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Astr111 Photography Projects, Fall 2004

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Saturn, David Buick


Saturn is one of the four jovian planets in our solar system. It is the second largest planet with a diameter of 120,540 km. It is 9.5 AU away from the sun, and has an orbital period of 29.5 years. Its mass is 95 times that of Earth, but its density is only 0.7 g/cm^3, which is the lowest of any planet. Saturn has 10.7 hour long days. The visible parts of Saturn are its uppermost clouds, which are made of ammonia crystals. Although not visible, the interior of Saturn is composed of hydrogen and helium. The hydrogen becomes more and more pressurized the further into Saturn and most of it is liquid, and then metallic in the inner most core. This is something hydrogen never does on Earth. The most beautiful feature of Saturn is its rings. There are three layers of rings. The center layer is brightest while the outer and inner layers are translucent. The rings are composed mostly of water ice.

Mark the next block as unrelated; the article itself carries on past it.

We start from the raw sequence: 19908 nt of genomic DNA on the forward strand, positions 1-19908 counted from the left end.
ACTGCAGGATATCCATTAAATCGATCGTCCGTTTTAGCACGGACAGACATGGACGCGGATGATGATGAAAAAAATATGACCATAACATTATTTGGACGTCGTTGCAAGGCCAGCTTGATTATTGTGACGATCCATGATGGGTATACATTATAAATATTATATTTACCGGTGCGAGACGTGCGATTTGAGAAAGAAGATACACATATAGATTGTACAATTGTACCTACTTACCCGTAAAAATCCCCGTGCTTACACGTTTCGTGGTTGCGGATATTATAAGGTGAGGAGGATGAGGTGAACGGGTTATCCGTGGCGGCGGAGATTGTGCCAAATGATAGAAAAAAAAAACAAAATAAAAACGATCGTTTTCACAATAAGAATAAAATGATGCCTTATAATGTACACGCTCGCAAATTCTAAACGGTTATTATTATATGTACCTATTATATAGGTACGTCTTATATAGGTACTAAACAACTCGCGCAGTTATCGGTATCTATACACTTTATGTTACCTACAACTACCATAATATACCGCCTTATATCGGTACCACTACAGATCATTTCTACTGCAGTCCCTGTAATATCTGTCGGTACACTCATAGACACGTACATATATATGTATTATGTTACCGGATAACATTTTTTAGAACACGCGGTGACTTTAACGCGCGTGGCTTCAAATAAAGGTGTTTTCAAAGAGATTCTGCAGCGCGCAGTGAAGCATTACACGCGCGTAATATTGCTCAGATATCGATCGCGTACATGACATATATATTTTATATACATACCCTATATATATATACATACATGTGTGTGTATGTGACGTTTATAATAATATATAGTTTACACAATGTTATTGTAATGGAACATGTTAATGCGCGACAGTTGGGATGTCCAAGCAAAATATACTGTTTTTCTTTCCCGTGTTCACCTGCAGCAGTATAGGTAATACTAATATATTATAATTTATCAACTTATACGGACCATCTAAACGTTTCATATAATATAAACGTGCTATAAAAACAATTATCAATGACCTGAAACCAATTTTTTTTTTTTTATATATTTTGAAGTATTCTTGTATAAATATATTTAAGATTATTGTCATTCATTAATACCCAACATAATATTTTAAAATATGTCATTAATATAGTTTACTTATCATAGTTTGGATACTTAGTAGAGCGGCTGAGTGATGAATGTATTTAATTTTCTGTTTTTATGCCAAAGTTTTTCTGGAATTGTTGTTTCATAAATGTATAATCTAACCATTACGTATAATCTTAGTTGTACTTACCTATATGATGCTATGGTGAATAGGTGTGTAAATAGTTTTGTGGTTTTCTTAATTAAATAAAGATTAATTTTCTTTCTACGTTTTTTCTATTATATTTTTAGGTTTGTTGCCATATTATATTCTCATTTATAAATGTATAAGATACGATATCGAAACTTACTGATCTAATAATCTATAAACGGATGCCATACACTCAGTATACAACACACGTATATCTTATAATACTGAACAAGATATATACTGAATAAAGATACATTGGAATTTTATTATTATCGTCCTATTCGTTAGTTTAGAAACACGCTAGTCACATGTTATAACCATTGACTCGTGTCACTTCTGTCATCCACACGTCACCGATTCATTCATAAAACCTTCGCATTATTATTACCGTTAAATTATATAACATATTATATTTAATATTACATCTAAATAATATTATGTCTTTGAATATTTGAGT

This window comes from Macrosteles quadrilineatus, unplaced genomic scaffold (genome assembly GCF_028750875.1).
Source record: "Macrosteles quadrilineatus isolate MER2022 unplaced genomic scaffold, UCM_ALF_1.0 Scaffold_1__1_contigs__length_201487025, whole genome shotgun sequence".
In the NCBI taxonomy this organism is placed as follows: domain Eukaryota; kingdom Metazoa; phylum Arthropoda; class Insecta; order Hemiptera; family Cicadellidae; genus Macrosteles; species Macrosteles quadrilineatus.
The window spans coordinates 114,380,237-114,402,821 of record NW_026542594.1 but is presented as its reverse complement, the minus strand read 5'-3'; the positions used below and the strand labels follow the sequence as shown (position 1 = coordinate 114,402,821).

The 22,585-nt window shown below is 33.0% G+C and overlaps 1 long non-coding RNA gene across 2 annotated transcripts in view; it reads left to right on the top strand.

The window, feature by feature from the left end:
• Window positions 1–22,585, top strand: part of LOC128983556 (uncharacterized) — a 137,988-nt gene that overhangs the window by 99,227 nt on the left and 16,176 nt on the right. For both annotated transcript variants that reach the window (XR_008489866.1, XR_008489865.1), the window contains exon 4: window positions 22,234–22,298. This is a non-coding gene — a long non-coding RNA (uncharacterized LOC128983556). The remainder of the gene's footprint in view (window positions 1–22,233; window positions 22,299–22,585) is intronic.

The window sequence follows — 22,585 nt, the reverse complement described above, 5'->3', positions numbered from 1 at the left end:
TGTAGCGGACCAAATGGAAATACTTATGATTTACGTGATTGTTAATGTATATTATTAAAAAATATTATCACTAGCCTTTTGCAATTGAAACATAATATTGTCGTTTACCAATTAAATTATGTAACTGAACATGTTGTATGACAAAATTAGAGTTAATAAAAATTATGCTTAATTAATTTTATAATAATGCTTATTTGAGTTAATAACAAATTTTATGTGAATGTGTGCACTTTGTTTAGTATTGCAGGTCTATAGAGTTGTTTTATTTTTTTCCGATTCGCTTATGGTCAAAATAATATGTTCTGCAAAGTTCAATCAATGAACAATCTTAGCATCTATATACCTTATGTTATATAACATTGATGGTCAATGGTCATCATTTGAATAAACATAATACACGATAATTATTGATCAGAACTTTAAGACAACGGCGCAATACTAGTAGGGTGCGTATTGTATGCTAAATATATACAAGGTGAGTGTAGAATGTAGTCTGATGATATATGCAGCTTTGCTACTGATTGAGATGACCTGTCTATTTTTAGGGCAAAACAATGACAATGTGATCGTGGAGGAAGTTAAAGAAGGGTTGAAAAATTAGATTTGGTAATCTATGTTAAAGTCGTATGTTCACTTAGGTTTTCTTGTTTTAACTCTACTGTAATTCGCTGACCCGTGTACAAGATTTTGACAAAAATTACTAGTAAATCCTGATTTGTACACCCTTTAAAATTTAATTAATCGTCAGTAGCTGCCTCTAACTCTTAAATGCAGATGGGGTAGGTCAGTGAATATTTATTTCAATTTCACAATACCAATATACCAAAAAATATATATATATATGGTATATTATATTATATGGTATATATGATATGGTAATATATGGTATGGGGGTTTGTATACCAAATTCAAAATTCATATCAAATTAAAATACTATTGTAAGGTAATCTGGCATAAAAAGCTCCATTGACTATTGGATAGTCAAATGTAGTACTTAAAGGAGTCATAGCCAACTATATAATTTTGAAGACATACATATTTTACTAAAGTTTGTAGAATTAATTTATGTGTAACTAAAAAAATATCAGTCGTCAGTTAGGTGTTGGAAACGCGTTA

The image of Saturn composed on November 4, 2004 is a composition of pictures taken from the Calvin College remote telescope in New Mexico . The image of Saturn shows the rings of Saturn nicely. It is easy to pick out the outer layer ring as well as the bright middle ring. The inner ring is a little harder to pick out, but is still visible. There are a couple lines that can be picked out on the body of Saturn that resembles the moving gases of hydrogen and helium. It is even discernable to see there is a wind moving the gases across the surface of Saturn.